The woman stopped abruptly and then slapped me in the face. She then turned round and walked away and vanished in the crowd of people in the conference room.

I just about managed to hold on to my cup of coffee and save it from crashing to the floor. I tried to compose myself and look as if nothing had happened, hoping that no one noticed me.

It was then that a man approached me and asked me, "Why did you tell her 'Your skirt is too short?' "  

MORE FUN STORIES HERE

Monday, 26 June 2017

Jeremy - R.I.P.

Solemn occasions are meant to be just that … solemn.

Well, at least that is the intention, although at times events conspire to turn things differently.

As happened at Neighbor Jeremy’s funeral.

Jeremy was generally a good neighbor. I liked him well. Always polite, wishing me “Good morning” when we met on our way to work, or “Good evening” should we happen to see each other on our way home.

He kept himself to himself and never parked in front of my driveway blocking me from going in or out whenever I wished; unlike some other neighbors of mine! But the least said about them the better. After all, we’re meant to love all our neighbors; are we not?

Every so often Jeremy would borrow some of my garden tools, or other bits and pieces he required, but he always returned them cleaned and in pristine condition.

Anyway, like all funerals, Jeremy’s was certainly a solemn occasion.

Relatives and friends and neighbors gathered in church and then followed him to the graveside. There were tears aplenty as we all remembered him and in our own way knew that we would miss him.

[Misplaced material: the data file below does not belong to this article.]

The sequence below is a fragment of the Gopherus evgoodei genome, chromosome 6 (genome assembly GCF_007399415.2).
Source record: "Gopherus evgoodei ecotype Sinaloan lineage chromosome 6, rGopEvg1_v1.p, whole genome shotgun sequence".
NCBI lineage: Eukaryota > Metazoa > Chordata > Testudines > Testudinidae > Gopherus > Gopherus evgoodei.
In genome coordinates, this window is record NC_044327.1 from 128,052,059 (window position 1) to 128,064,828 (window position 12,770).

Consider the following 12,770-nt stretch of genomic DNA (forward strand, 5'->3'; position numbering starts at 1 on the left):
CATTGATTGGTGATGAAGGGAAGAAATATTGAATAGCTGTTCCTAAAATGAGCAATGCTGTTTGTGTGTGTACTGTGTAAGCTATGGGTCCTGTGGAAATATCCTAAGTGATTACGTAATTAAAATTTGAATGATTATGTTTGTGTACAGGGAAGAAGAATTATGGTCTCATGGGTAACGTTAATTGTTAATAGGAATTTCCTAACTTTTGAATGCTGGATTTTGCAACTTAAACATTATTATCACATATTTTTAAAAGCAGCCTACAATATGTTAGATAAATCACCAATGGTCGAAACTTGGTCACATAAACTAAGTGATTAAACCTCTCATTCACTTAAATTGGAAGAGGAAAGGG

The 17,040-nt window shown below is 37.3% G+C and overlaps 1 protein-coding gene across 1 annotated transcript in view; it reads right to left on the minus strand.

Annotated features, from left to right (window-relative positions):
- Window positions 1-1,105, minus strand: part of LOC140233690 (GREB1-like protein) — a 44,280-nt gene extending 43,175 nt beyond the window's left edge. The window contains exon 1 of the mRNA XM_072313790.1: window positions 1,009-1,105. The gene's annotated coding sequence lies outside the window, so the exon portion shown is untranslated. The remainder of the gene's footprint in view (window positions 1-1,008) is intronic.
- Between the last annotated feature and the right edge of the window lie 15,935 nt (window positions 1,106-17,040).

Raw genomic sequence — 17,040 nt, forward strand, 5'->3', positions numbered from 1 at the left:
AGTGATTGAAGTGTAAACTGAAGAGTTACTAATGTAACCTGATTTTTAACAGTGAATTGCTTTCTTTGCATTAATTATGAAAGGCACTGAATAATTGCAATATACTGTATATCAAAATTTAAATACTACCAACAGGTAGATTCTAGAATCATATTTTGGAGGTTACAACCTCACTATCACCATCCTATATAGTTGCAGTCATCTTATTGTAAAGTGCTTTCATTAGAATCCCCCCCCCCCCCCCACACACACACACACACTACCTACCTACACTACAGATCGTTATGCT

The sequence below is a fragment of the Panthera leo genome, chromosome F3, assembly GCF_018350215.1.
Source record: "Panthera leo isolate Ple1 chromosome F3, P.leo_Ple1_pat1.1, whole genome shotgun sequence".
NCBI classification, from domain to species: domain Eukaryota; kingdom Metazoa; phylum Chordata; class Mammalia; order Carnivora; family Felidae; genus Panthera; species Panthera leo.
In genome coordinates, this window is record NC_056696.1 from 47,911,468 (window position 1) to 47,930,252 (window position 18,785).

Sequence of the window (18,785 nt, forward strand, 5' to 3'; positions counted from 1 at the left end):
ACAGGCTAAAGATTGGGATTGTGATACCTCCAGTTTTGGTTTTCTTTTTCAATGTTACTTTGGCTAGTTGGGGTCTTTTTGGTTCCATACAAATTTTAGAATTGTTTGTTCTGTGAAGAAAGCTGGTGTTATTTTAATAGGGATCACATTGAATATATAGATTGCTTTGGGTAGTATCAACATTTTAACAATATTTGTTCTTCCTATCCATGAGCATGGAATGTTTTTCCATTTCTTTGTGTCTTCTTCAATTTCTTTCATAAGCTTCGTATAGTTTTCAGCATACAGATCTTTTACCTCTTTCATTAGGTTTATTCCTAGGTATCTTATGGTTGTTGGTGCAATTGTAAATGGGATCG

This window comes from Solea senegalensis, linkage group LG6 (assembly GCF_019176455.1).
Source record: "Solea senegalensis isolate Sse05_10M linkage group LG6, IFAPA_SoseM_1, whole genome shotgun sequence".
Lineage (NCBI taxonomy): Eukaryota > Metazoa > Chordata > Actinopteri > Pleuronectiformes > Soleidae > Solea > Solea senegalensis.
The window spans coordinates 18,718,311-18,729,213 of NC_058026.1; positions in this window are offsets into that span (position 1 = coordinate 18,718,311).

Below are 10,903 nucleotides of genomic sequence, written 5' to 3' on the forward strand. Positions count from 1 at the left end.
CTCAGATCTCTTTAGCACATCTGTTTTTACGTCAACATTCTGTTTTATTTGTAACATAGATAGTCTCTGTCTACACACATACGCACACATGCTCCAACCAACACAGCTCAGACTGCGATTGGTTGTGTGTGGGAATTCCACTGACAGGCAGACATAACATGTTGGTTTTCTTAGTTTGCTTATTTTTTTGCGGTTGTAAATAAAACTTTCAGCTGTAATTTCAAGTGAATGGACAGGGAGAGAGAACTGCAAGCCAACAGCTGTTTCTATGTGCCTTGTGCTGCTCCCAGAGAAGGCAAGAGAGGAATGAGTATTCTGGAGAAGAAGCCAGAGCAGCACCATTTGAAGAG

Although I’m no relative of Jeremy, at the graveside I was one of those who stood near the gaping hole as he was lowered down; purely because I had taken with me in my car one of his relatives who had no transport of her own. This elderly lady stood next to me on my left; and on my right was another neighbor, a young lady, who also had no transport and had come with me.

I noticed whilst the priest was saying his final prayers that the young lady on my right was somewhat tearful and had nothing to wipe her eyes with. Being the gentleman whom I am, I put my hand in my right side pocket and pulled out, fortunately for me, a brand new handkerchief which I handed to her.

As I did so … dash it all … my car key had got into one of the folds of the handkerchief and fell to the ground, on the grass, without making a sound, and then … dash it all once again … it rolled into the open grave just as the coffin was being lowered.